Gibney and Spitzer had several private conversations before the former governor agreed to participate. "For Eliot, it was a calculated risk," Gibney said. "But by talking, he had an opportunity to influence, even though he had no editorial oversight."

In some ways, Gibney conceded, Spitzer's openness did affect the film's tone. "When you speak with someone face to face, you tend to be more sympathetic," he said.

Other times, though, subjects can push too hard. Ricki Stern, the director of Joan Rivers: A Piece of Work, is the daughter of Rivers' best friend, Marjorie. Like Gibney, she made no agreements with the 77-year-old comedian, who allowed a small crew to follow her for a year. Still, Stern said, sighing deeply, "Joan certainly had many opinions."

The two watched an early cut of the film on a small television in the study of Rivers' apartment last November. At first Rivers offered little suggestions. "Then Joan's crazy obsessiveness kicked in," Stern said.

A week before Thanksgiving, Stern received a three-page e-mail with specific notes. "Point Number 13: boring, boring, boring. Who is going to care?" Stern said, pointing out one of them.

Rivers laughed when told about Stern's complaint. "Hey, don't ask me if you don't want me to tell you what I think," she said. (The filmmakers ignored most of her objections.) Rivers balked at an early scene where she walked by a photograph of her late husband, Edgar Rosenberg, and swore at it. (He committed suicide in 1987.) "Sure, I'm still mad at him," Rivers said. "But that's the last thing people are going to see me saying to him."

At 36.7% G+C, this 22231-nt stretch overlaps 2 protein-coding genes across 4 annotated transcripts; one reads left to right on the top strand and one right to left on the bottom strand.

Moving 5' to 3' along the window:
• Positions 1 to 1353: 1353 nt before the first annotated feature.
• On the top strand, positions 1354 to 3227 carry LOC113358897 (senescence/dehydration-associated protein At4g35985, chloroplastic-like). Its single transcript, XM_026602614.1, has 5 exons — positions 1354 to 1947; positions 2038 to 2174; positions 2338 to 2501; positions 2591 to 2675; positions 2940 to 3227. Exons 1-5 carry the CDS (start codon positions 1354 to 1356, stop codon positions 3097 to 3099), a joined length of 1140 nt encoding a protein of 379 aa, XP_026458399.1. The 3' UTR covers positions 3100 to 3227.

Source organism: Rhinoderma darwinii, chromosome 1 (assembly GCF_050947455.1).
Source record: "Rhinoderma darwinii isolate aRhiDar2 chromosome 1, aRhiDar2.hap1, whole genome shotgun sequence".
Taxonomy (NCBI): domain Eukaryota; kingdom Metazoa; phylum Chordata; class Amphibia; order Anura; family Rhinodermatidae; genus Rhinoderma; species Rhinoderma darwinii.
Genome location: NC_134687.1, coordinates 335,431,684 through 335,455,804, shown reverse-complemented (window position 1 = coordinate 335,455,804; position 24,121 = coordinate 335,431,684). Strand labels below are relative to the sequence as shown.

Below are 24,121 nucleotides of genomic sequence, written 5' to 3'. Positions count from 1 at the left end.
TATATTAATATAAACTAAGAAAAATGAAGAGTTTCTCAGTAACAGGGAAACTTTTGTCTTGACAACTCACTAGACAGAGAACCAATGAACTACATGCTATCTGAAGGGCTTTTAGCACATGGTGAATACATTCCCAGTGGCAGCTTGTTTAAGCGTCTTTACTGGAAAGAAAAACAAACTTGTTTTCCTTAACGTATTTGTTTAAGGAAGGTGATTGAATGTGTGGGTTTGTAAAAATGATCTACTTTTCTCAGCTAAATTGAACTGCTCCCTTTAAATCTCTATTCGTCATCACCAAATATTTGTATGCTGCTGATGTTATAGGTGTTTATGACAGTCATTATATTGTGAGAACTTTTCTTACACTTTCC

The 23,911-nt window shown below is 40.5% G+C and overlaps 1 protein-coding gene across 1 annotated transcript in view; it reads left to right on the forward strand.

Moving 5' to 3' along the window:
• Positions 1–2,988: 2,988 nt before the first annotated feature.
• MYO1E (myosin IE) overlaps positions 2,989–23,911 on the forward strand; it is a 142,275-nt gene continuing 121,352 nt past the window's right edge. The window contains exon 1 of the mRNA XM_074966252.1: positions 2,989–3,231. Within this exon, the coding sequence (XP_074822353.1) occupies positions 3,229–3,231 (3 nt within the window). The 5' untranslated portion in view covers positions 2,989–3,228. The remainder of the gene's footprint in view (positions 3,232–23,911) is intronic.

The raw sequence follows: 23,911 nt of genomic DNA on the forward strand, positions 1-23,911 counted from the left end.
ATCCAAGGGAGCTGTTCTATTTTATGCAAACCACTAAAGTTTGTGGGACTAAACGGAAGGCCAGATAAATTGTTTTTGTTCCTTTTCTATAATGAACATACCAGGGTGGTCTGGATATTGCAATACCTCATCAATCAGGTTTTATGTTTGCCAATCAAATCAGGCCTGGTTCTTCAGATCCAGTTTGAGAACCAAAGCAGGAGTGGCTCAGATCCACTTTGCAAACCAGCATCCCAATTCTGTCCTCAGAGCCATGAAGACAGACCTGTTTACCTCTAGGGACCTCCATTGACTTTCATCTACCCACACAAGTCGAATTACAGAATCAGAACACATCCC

Sheila Nevins, who heads HBO's documentary division, had this to say about making celebrity documentaries: "It's very difficult to make something that's honest and doesn't hurt someone."

Which led to her next observation: "I don't know how many of these films coming out are objective." Or will make a profit, for that matter. Joel spent nearly four times as much as Stern and her Joan Rivers co-director, Annie Sundberg.

Not every filmmaker is seeking to expose a subject's frailties, though. "I made a decision I was not interested in the dirt," said Michael Gordon, the founder of Bumble and bumble, who recently produced and financed a $3 million documentary on Sassoon, the hair salon entrepreneur.

Good thing. "No way they would have had me with two strippers," Sassoon said. "No way." Instead, Gordon said, he was guided by the following question: "Why do hairdressers look like idiots?"

"I was looking to elevate them," he said.

Sassoon, who was raised in an orphanage and redesigned the bob cut in the 1960s, was a willing subject. He is 82 and writing his autobiography. "I love the idea that people would look at me in a different way," he said. "I've never had this much attention in my life."

Joel, by contrast, cringes at the sight of himself onscreen. "At least I didn't hate it," he said of the movie, which opened to generally positive reviews at the Tribeca Film Festival. Now, the producers are negotiating with a distributor for a fall release. "They all want to go to the Oscars," Joel said. Even he knows such an idea is far-fetched. "The older I get, I realize how silly it is what I do. I mean, I look at me on the movie screen, and I just laugh out loud."